In just under two weeks, the first payment of the newly enlarged Child Tax Credit is set to be mailed out. Starting on July 15, the IRS is sending checks to 36 million American families, providing for the parents of an estimated 92 percent of American children.
To inform people of what to expect, the IRS sent out a letter in advance, informing families how much they were slated to receive. However, the letter does not seem to have had its desired effect; according to a recent Data for Progress poll, half of all eligible families were unaware that the checks were coming.
As part of the American Rescue Plan Act, the Biden administration dramatically increased the scope of the Child Tax Credit. In previous years, the payment was set at $2,000 per child per year. Under the ARPA—which also provided for the checks to be sent out ahead of time—the payments were increased to $3,000 per year for children aged six or older, and $3,600 for those younger than six.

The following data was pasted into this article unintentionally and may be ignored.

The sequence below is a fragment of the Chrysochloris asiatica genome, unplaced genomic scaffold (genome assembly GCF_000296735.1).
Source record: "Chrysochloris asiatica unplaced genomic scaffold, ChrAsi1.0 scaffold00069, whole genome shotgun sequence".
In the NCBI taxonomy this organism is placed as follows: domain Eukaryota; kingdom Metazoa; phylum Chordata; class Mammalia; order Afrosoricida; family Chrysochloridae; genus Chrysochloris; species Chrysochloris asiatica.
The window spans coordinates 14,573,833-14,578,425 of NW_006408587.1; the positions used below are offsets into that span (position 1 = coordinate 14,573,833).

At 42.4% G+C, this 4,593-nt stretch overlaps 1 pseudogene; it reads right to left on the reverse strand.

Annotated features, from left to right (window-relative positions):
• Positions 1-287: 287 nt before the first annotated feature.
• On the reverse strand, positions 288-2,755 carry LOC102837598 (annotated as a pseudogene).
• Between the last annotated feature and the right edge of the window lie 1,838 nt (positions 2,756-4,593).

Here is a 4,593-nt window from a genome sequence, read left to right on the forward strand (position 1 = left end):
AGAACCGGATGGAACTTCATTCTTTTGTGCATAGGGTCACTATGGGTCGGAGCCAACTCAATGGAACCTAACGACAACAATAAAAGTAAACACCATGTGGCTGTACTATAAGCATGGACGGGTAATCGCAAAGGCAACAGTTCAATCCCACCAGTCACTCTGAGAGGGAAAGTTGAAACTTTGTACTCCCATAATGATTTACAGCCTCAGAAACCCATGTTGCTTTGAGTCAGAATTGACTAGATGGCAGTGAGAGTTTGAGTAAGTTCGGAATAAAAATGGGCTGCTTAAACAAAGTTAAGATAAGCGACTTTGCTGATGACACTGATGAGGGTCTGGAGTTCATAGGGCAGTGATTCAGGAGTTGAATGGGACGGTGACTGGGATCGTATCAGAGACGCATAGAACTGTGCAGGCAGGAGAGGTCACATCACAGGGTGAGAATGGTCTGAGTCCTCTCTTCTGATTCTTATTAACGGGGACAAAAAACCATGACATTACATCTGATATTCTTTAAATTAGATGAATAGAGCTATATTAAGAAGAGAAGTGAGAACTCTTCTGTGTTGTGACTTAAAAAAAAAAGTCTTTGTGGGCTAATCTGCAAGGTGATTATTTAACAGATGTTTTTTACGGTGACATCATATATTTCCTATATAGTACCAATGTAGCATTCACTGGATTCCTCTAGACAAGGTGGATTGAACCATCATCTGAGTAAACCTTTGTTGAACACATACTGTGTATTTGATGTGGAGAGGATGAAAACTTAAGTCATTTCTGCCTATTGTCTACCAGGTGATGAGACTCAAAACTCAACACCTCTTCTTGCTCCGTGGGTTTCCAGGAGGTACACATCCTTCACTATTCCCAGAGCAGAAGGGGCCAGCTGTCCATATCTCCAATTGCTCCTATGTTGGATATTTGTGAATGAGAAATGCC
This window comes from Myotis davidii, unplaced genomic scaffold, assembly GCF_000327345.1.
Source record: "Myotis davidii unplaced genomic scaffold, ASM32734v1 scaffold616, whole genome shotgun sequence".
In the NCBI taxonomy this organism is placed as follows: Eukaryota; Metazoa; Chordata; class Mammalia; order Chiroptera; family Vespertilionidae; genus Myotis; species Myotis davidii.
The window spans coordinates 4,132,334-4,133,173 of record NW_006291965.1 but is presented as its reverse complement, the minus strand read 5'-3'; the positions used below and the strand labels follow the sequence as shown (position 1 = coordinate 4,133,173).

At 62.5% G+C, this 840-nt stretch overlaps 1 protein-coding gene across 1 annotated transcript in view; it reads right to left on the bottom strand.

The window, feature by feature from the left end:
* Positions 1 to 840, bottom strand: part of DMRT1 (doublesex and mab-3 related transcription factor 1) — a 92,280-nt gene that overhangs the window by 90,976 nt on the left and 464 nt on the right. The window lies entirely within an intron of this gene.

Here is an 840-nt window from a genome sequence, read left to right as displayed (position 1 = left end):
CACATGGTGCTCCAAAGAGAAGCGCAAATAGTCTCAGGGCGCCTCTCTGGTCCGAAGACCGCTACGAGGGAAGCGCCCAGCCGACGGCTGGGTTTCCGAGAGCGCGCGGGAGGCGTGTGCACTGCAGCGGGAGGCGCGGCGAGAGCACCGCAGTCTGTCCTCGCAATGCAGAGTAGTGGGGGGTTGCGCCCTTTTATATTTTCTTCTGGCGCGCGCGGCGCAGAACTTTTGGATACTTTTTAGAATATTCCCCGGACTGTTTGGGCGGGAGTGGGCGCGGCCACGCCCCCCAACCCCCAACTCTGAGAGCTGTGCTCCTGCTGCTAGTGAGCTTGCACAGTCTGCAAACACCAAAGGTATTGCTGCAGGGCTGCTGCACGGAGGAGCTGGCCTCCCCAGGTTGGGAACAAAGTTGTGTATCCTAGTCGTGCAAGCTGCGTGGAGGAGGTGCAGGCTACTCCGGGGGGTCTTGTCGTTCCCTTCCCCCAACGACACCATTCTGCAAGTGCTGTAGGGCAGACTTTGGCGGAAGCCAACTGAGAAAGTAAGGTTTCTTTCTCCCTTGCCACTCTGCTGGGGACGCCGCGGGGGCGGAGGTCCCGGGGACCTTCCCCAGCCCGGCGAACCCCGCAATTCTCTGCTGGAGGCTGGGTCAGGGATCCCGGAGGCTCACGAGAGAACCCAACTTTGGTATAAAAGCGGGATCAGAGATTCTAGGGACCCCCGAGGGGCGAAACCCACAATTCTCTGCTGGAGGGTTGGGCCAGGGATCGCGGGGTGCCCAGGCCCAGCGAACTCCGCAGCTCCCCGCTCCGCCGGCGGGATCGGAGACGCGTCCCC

On the flip side, the income requirements for eligibility have been sharply lowered, allowing fewer families to take advantage of the payments. According to the old rules, single parents making $200,000 per year or less, or couples making $400,000 or less, could claim the full credit. Under the new scheme, the ceiling has been lowered to $75,000 for single parents and $150,000 for couples. (There may have been a good reason for this change: in previous years, rich Americans with relatively modest salaries but enormous holdings in stocks, such as Amazon CEO Jeff Bezos, were able to claim the deduction.)
While the checks are being sent out automatically, the IRS has included the option to decline the checks in favor of a lump sum payment in April 2022, when the year’s tax return is due. There are several reasons a family might prefer to accept one larger payment, rather than incremental smaller ones. The main reason concerns budgeting; because the Child Tax Credit is counted towards a family’s total income for the year, a portion of the credit will have to be paid back in taxes. To avoid being caught unprepared, some families have declined the advance payments. You can do so via a portal on the IRS website.
Trevor Filseth is a current and foreign affairs writer for the National Interest.